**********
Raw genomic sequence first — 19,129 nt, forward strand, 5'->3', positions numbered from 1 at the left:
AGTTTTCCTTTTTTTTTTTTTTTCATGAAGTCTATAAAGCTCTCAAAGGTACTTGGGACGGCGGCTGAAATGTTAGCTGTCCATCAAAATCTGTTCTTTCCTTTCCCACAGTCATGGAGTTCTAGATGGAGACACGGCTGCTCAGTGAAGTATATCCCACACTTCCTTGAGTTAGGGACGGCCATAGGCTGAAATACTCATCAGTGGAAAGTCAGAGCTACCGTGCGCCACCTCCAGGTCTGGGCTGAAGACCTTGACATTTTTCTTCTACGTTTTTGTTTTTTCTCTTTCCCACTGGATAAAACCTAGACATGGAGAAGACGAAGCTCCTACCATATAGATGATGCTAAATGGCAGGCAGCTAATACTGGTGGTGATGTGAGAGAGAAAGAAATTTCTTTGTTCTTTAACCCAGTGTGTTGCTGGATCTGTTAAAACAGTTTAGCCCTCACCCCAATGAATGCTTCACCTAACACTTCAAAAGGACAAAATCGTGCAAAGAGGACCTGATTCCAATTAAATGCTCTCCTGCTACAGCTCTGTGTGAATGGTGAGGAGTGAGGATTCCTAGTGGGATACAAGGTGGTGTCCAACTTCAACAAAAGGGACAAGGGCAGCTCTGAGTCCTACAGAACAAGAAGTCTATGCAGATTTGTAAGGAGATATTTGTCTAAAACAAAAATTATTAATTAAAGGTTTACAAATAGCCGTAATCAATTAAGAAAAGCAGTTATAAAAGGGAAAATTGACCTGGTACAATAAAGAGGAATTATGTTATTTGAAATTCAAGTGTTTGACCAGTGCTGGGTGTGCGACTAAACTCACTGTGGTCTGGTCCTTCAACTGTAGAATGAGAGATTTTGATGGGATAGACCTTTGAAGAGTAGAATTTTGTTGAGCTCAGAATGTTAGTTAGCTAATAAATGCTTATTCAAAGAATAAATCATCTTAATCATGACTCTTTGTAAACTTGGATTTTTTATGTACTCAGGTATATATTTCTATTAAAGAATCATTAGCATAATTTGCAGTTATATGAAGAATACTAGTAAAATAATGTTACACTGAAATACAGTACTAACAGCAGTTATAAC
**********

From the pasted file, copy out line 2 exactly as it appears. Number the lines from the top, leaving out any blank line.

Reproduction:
AGTTTTCCTTTTTTTTTTTTTTTCATGAAGTCTATAAAGCTCTCAAAGGTACTTGGGACGGCGGCTGAAATGTTAGCTGTCCATCAAAATCTGTTCTTTCCTTTCCCACAGTCATGGAGTTCTAGATGGAGACACGGCTGCTCAGTGAAGTATATCCCACACTTCCTTGAGTTAGGGACGGCCATAGGCTGAAATACTCATCAGTGGAAAGTCAGAGCTACCGTGCGCCACCTCCAGGTCTGGGCTGAAGACCTTGACATTTTTCTTCTACGTTTTTGTTTTTTCTCTTTCCCACTGGATAAAACCTAGACATGGAGAAGACGAAGCTCCTACCATATAGATGATGCTAAATGGCAGGCAGCTAATACTGGTGGTGATGTGAGAGAGAAAGAAATTTCTTTGTTCTTTAACCCAGTGTGTTGCTGGATCTGTTAAAACAGTTTAGCCCTCACCCCAATGAATGCTTCACCTAACACTTCAAAAGGACAAAATCGTGCAAAGAGGACCTGATTCCAATTAAATGCTCTCCTGCTACAGCTCTGTGTGAATGGTGAGGAGTGAGGATTCCTAGTGGGATACAAGGTGGTGTCCAACTTCAACAAAAGGGACAAGGGCAGCTCTGAGTCCTACAGAACAAGAAGTCTATGCAGATTTGTAAGGAGATATTTGTCTAAAACAAAAATTATTAATTAAAGGTTTACAAATAGCCGTAATCAATTAAGAAAAGCAGTTATAAAAGGGAAAATTGACCTGGTACAATAAAGAGGAATTATGTTATTTGAAATTCAAGTGTTTGACCAGTGCTGGGTGTGCGACTAAACTCACTGTGGTCTGGTCCTTCAACTGTAGAATGAGAGATTTTGATGGGATAGACCTTTGAAGAGTAGAATTTTGTTGAGCTCAGAATGTTAGTTAGCTAATAAATGCTTATTCAAAGAATAAATCATCTTAATCATGACTCTTTGTAAACTTGGATTTTTTATGTACTCAGGTATATATTTCTATTAAAGAATCATTAGCATAATTTGCAGTTATATGAAGAATACTAGTAAAATAATGTTACACTGAAATACAGTACTAACAGCAGTTATAAC